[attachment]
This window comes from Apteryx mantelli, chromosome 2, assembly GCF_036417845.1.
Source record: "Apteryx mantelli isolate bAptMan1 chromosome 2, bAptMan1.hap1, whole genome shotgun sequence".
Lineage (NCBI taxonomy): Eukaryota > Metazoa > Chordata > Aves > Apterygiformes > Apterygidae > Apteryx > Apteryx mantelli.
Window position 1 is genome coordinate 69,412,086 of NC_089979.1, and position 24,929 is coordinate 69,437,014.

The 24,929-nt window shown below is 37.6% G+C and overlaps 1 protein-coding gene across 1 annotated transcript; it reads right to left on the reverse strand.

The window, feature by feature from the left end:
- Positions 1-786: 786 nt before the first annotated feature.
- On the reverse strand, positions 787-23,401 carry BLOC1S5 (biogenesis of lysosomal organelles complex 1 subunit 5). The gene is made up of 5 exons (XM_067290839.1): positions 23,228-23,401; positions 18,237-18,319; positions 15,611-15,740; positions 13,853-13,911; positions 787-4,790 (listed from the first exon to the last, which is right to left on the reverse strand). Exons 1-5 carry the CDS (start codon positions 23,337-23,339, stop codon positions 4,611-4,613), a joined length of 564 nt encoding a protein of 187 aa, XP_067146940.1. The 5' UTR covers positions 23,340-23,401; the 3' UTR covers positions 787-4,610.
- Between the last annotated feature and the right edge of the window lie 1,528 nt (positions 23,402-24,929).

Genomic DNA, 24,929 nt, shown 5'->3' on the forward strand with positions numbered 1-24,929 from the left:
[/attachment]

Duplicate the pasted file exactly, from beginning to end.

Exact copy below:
This window comes from Apteryx mantelli, chromosome 2, assembly GCF_036417845.1.
Source record: "Apteryx mantelli isolate bAptMan1 chromosome 2, bAptMan1.hap1, whole genome shotgun sequence".
Lineage (NCBI taxonomy): Eukaryota > Metazoa > Chordata > Aves > Apterygiformes > Apterygidae > Apteryx > Apteryx mantelli.
Window position 1 is genome coordinate 69,412,086 of NC_089979.1, and position 24,929 is coordinate 69,437,014.

The 24,929-nt window shown below is 37.6% G+C and overlaps 1 protein-coding gene across 1 annotated transcript; it reads right to left on the reverse strand.

The window, feature by feature from the left end:
- Positions 1-786: 786 nt before the first annotated feature.
- On the reverse strand, positions 787-23,401 carry BLOC1S5 (biogenesis of lysosomal organelles complex 1 subunit 5). The gene is made up of 5 exons (XM_067290839.1): positions 23,228-23,401; positions 18,237-18,319; positions 15,611-15,740; positions 13,853-13,911; positions 787-4,790 (listed from the first exon to the last, which is right to left on the reverse strand). Exons 1-5 carry the CDS (start codon positions 23,337-23,339, stop codon positions 4,611-4,613), a joined length of 564 nt encoding a protein of 187 aa, XP_067146940.1. The 5' UTR covers positions 23,340-23,401; the 3' UTR covers positions 787-4,610.
- Between the last annotated feature and the right edge of the window lie 1,528 nt (positions 23,402-24,929).

Genomic DNA, 24,929 nt, shown 5'->3' on the forward strand with positions numbered 1-24,929 from the left: